We’re hearing swirling rumors of a successor to Microsoft’s Kinect controller, and what the new system might be able to do. Here is what we would want from Kinect 2, and how close the technology actually is.
Rumors are flying about a sequel to the Kinect controller for Xbox 360. The original device, released about a year ago, was a groundbreaking whole-body controller that relies on infrared sensors and camera detection to read your movements. The device sits near your HDTV and can identify you by body shape, understand voice commands, and map your movements (plus it’s hackable, and PM gave Microsoft a 2011 Breakthrough Award for the Kinect development kit, which encourages people to use the hardware in new, innovative ways).
Read Complex Finger Movements and Gestures
The current Kinect is very good at detecting broad gestures, but several companies are working on more sophisticated gesture-control interfaces. That includes Russian developer DisplairFraunhofer FIT, and Oblong Industries, the company that developed the mockup system seen in Minority Report. These systems support complex gestures such as selecting an object in space, turning it around, zooming into a scene, and picking up objects. Next year Microsoft will release Kinect for Windows and has already made the SDK available for those who want to tinker with new subroutines for gesture control.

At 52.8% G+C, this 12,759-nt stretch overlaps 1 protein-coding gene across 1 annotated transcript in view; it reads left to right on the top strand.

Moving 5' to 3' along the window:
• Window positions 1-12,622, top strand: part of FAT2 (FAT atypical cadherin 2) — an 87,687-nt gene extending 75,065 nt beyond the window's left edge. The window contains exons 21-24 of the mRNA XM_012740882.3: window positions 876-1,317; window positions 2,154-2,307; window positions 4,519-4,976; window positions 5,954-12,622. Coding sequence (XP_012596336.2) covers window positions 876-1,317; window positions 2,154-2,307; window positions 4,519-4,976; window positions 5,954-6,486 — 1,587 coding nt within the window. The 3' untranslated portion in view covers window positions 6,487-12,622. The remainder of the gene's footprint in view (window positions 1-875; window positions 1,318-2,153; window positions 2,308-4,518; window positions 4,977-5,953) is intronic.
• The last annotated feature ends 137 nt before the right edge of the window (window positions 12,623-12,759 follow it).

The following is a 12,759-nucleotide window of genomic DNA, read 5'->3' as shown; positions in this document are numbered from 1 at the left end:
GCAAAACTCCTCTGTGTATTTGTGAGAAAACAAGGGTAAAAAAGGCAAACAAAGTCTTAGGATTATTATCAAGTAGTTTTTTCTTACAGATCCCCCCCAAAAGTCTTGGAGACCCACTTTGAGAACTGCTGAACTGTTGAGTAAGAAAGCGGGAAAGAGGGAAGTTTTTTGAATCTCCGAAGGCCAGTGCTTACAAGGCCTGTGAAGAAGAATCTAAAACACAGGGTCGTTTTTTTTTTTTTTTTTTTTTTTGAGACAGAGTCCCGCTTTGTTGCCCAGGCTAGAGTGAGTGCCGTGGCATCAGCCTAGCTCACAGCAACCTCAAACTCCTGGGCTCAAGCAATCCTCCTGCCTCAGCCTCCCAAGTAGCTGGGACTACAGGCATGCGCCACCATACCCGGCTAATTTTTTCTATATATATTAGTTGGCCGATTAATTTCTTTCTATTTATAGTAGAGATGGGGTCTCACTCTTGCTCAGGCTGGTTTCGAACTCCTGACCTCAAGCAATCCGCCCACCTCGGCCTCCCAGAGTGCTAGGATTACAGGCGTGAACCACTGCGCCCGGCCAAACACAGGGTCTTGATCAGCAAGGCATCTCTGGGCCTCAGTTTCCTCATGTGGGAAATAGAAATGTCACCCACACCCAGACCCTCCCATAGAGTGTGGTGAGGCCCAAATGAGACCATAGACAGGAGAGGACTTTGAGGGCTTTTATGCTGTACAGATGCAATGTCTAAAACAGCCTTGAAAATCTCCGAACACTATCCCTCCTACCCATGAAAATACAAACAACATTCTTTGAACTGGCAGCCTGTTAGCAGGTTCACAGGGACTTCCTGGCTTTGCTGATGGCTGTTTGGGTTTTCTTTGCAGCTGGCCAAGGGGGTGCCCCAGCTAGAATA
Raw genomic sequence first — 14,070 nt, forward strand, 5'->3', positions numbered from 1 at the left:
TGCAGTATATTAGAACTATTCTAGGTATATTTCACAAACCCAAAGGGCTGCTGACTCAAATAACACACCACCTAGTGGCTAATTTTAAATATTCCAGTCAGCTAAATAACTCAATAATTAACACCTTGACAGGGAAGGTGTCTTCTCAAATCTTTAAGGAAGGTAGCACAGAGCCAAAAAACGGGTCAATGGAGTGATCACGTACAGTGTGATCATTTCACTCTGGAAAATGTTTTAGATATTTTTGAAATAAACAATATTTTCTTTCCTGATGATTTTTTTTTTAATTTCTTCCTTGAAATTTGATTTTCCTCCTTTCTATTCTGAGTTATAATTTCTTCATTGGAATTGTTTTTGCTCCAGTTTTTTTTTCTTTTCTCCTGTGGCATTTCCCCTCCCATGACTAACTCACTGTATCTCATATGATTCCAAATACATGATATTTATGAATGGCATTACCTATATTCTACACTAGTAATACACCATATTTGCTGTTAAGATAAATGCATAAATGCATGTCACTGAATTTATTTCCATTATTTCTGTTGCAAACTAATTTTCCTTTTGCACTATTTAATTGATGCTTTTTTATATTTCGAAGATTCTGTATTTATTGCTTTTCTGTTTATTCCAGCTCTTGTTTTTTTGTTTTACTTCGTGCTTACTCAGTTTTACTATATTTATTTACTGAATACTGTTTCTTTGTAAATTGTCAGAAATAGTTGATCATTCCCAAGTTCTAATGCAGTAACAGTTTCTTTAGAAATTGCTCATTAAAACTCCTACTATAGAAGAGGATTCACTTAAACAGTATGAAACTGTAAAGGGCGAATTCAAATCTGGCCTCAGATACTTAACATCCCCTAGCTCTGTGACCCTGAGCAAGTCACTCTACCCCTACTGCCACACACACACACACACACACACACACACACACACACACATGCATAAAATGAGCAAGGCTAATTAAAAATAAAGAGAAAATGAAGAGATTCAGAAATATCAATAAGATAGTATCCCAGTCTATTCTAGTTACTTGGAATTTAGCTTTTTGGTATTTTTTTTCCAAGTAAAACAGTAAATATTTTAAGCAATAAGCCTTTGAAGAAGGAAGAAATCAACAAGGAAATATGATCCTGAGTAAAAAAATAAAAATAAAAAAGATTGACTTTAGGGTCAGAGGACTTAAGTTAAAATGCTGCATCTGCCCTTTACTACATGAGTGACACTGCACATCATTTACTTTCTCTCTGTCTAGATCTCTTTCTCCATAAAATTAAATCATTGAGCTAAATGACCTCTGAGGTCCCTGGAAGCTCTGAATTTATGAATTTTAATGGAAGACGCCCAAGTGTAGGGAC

And the Kinect 2 may come equipped with a more powerful gesture-detection system. Rob Enderle, a consumer analyst with Enderle Group, suggested one idea: The Kinect 2 would understand sign language or let you create gestures that send messages to other players. Another: The new system could sense that you are holding an object in real life and want to use it in the game. For example, the Kinect 2 might know you’re holding a Nerf gun or a paintball rifle and create a virtual equivalent.